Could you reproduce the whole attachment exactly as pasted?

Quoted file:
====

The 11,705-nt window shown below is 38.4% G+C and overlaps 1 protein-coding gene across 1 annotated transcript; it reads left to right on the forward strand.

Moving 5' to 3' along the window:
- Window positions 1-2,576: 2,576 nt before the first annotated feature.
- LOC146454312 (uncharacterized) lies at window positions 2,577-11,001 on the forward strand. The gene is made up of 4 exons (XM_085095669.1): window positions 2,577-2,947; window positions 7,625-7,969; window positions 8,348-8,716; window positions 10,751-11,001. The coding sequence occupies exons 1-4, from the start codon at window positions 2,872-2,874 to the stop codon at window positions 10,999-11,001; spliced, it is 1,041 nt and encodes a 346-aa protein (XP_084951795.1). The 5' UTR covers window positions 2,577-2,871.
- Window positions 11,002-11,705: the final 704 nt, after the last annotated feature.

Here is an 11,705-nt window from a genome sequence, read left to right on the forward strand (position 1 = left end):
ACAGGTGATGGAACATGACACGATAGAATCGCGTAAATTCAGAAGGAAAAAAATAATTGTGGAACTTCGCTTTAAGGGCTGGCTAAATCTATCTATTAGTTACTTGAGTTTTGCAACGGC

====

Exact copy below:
The 11,705-nt window shown below is 38.4% G+C and overlaps 1 protein-coding gene across 1 annotated transcript; it reads left to right on the forward strand.

Moving 5' to 3' along the window:
- Window positions 1-2,576: 2,576 nt before the first annotated feature.
- LOC146454312 (uncharacterized) lies at window positions 2,577-11,001 on the forward strand. The gene is made up of 4 exons (XM_085095669.1): window positions 2,577-2,947; window positions 7,625-7,969; window positions 8,348-8,716; window positions 10,751-11,001. The coding sequence occupies exons 1-4, from the start codon at window positions 2,872-2,874 to the stop codon at window positions 10,999-11,001; spliced, it is 1,041 nt and encodes a 346-aa protein (XP_084951795.1). The 5' UTR covers window positions 2,577-2,871.
- Window positions 11,002-11,705: the final 704 nt, after the last annotated feature.

Here is an 11,705-nt window from a genome sequence, read left to right on the forward strand (position 1 = left end):
ACAGGTGATGGAACATGACACGATAGAATCGCGTAAATTCAGAAGGAAAAAAATAATTGTGGAACTTCGCTTTAAGGGCTGGCTAAATCTATCTATTAGTTACTTGAGTTTTGCAACGGC